Council Reevaluates Street Vendor Rules

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The City Council waded into the issue of how much street vendors should be fined for infractions large and small. There was a committee hearing on several bills, including one that would decrease the maximum fine levied on vendors from $1,000 to $250, and another that would revise the escalating fine structure.

Muhammed Saad Ali, a vendor for more than 14 years, has supported his wife and three kids from his work selling food. He said excessive fines have made it difficult to renew his license. “One year I had to pay $2,000, another year I had to pay $3,000 to renew my license,” he explained. He received violations for various offenses, such as vending too close to a crosswalk or on a restricted street.

“It was extremely difficult for me to pay these fines but I had no other choice,” he said. “If I didn’t renew my vendor license I wouldn’t have work and my family wouldn’t have survived."

Under current city rules, vendors can get a $1,000 fine if they violate any of the city’s vendor laws three times in a two year period. The violations can range from failing to display a permit to being too close to a crosswalk. One of the bills under consideration would only escalate fines if the vendor had multiple violations for the same offense within a two year period.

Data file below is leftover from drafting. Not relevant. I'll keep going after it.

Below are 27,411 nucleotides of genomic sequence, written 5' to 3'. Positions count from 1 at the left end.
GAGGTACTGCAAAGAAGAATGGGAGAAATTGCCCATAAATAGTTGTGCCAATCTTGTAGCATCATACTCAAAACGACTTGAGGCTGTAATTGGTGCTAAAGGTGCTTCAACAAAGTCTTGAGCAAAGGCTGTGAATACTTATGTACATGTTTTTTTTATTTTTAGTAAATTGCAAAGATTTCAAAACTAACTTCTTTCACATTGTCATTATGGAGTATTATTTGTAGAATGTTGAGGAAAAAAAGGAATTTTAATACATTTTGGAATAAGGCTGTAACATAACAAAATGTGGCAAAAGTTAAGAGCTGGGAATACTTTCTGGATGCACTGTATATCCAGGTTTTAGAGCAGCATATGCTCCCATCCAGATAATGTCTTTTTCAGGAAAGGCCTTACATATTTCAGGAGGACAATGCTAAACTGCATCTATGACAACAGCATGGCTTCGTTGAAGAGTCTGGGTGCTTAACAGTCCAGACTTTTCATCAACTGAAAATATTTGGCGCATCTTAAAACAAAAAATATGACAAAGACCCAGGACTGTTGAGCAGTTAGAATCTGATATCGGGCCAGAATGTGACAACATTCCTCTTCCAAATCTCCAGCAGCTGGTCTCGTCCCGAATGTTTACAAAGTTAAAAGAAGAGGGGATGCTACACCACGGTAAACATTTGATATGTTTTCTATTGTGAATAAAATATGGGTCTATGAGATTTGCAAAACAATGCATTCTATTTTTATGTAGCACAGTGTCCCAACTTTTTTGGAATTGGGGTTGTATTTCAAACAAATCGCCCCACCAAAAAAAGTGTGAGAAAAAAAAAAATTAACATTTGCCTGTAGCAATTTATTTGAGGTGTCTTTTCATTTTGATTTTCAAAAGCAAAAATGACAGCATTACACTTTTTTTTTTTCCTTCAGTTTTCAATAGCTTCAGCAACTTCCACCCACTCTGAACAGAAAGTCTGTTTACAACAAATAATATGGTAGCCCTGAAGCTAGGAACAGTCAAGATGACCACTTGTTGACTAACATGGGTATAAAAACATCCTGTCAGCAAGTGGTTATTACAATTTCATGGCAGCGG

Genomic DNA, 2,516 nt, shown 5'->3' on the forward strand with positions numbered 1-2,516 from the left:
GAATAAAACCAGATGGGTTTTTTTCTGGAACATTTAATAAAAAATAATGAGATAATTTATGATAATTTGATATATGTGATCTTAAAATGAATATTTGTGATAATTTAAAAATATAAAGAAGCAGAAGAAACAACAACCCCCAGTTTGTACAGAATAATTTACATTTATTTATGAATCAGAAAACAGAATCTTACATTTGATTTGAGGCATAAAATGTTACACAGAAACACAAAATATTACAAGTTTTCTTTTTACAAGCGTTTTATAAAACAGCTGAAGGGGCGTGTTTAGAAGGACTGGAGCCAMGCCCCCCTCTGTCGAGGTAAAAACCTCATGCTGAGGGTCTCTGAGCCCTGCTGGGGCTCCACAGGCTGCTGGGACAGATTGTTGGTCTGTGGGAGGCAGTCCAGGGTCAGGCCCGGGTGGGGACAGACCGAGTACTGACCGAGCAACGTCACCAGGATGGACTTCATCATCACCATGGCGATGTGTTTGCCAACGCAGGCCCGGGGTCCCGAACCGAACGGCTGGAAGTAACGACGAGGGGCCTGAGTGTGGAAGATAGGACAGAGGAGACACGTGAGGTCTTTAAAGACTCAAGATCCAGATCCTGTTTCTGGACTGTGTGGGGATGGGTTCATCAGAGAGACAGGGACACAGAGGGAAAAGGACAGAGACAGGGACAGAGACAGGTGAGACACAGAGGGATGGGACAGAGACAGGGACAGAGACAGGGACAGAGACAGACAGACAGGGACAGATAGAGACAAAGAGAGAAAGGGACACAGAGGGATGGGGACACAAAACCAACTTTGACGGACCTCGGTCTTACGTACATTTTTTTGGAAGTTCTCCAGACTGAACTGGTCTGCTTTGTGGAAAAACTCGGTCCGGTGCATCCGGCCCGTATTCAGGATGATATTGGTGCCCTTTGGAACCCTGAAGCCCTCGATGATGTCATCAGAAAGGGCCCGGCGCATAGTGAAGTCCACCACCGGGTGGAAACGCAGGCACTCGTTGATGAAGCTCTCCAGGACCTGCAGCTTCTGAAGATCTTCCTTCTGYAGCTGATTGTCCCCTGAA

Council member Melissa Mark-Viverito asked Bloomberg administration officials if the aim of punitive fines was to drive vendors off the streets and criminalize the poor who are just trying to work.

She added that the city could actually collect more if fines were not too excessive.  She pointed to a University of Wisconsin Department of Urban and Regional planning study that found street vendors from 2006-2010 paid fines of $399 or below 47 percent of the time. Fines of $800 or more were paid only about 7 percent of the time.

But some residents argued that reducing the fine will encourage non-compliant behavior. Michele Birnbaum, who lives in Community Board 8 in the Upper East Side, does not think the current fee structure has been punitive. She argues if high fines do adversely affect vendors claiming to be low income then they wouldn’t be able to pay as much as $1,200 a month to rent a cart.  

While much of the discussion centered on fines, other vending bills discussed at the hearing included one that would require reports about the number of vendor violations and the fines imposed. A series of other bills would limit the locations of where cards or vendors can set up.

Davit Mkrtchyan, a vendor in Times Square area, said if rules against street vendors setting up near doors, exits, entrances to both residential and commercial buildings are tightened, many will be negatively impacted. “Too many hardworking people, immigrants, veterans, single parents — will be out of work,” he said.